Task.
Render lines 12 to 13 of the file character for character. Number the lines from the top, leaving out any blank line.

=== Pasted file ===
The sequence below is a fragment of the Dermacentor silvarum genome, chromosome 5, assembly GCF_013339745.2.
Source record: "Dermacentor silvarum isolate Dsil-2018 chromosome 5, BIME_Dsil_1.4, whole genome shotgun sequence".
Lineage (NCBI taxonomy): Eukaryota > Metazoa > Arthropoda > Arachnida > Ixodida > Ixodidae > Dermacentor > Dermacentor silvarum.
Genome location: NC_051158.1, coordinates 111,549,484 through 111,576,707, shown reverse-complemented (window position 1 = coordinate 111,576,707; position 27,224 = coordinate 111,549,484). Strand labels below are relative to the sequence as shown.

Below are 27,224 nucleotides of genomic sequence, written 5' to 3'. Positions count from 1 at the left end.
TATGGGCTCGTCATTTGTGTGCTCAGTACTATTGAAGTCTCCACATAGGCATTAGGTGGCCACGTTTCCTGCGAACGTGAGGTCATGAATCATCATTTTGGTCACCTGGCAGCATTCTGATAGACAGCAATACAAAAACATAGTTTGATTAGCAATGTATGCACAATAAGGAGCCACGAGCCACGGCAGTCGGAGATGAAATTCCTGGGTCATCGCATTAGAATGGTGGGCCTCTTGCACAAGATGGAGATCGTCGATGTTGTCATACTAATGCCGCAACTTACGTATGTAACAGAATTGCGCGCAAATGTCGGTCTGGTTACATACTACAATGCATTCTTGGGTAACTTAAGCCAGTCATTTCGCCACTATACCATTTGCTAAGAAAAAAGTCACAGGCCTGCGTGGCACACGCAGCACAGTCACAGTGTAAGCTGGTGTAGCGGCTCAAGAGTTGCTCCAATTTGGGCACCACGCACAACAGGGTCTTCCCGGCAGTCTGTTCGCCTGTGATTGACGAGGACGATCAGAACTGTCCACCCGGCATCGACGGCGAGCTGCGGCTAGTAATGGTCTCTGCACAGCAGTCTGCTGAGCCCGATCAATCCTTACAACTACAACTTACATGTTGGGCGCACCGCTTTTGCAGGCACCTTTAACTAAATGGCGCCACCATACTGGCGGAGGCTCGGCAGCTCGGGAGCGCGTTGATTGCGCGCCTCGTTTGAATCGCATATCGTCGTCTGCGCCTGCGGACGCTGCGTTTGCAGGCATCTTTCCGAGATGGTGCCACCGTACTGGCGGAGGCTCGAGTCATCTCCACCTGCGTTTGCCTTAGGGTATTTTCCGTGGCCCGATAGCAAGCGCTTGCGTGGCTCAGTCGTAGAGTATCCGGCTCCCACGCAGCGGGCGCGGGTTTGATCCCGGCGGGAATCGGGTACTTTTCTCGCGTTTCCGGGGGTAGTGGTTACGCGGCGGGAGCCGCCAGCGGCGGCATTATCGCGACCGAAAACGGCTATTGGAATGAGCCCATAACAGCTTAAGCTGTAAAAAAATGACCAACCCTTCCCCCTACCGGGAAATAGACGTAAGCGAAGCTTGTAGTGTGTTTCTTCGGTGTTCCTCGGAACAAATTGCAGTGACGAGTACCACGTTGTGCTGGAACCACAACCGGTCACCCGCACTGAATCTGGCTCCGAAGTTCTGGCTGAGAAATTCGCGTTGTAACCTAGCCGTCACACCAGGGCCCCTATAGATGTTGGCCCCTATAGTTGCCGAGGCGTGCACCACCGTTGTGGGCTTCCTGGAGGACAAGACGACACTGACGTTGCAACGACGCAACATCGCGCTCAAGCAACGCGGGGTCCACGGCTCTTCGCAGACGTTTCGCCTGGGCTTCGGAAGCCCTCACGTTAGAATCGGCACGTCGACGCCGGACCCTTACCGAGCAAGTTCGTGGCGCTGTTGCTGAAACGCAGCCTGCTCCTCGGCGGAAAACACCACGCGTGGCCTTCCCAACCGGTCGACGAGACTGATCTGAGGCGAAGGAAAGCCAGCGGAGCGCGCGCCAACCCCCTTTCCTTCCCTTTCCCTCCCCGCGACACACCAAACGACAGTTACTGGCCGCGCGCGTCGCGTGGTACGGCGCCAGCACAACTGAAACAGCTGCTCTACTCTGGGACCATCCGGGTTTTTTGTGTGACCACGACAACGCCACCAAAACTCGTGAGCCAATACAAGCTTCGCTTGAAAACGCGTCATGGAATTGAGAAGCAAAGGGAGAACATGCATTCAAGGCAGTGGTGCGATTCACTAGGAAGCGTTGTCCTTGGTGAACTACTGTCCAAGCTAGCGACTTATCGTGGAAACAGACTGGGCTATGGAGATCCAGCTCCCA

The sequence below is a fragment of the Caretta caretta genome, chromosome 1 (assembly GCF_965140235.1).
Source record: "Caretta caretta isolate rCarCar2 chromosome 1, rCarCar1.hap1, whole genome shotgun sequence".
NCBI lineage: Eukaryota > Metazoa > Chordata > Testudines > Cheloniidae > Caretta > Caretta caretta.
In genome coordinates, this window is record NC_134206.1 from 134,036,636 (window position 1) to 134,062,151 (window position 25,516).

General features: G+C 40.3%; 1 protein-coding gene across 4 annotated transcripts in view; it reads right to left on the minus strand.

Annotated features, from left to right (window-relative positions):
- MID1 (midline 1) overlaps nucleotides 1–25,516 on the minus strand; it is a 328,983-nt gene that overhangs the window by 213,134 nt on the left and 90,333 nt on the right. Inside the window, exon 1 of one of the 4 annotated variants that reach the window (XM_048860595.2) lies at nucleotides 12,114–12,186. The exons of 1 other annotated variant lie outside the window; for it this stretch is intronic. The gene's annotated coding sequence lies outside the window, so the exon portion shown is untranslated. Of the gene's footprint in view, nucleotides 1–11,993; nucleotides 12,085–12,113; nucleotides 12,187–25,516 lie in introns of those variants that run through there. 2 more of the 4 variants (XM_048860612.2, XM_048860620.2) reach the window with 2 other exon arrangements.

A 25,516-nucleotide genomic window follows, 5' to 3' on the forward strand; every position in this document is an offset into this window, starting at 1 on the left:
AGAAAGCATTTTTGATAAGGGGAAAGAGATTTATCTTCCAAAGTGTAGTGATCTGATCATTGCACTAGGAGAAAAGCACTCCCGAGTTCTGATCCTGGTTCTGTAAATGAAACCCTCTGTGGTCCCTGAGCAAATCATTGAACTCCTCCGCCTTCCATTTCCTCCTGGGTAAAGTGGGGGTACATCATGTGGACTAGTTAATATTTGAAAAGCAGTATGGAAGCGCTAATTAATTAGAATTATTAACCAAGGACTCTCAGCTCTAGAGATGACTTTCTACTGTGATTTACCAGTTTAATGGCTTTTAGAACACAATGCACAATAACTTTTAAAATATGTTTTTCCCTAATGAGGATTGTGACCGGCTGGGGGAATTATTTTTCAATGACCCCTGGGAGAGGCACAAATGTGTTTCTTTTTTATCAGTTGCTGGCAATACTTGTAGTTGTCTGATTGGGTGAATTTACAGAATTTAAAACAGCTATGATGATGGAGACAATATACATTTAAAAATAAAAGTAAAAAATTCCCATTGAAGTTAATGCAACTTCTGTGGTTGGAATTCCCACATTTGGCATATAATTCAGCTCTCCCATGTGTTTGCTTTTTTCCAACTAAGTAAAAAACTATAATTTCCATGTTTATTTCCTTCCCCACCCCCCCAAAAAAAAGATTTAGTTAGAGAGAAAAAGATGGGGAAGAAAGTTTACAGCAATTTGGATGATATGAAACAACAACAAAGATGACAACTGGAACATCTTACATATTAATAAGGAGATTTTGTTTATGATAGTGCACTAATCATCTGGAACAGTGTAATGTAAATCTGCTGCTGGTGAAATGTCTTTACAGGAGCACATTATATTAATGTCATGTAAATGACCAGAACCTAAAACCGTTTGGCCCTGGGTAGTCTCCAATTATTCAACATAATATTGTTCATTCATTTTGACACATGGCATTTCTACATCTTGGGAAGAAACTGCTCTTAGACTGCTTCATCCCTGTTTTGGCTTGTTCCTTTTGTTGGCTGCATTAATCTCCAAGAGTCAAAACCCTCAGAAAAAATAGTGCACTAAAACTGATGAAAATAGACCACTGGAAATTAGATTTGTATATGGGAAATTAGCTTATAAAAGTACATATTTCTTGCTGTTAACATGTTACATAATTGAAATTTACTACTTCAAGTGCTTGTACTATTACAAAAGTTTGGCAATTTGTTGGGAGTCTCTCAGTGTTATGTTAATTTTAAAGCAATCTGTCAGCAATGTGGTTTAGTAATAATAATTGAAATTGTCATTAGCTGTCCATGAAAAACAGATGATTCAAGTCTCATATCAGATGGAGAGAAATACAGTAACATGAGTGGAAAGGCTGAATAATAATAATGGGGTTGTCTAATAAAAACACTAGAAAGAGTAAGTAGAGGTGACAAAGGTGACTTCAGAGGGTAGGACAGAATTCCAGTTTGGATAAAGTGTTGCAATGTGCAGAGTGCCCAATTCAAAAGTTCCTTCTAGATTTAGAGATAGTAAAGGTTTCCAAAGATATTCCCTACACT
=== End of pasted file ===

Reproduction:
Annotated features, from left to right (window-relative positions):
- MID1 (midline 1) overlaps nucleotides 1–25,516 on the minus strand; it is a 328,983-nt gene that overhangs the window by 213,134 nt on the left and 90,333 nt on the right. Inside the window, exon 1 of one of the 4 annotated variants that reach the window (XM_048860595.2) lies at nucleotides 12,114–12,186. The exons of 1 other annotated variant lie outside the window; for it this stretch is intronic. The gene's annotated coding sequence lies outside the window, so the exon portion shown is untranslated. Of the gene's footprint in view, nucleotides 1–11,993; nucleotides 12,085–12,113; nucleotides 12,187–25,516 lie in introns of those variants that run through there. 2 more of the 4 variants (XM_048860612.2, XM_048860620.2) reach the window with 2 other exon arrangements.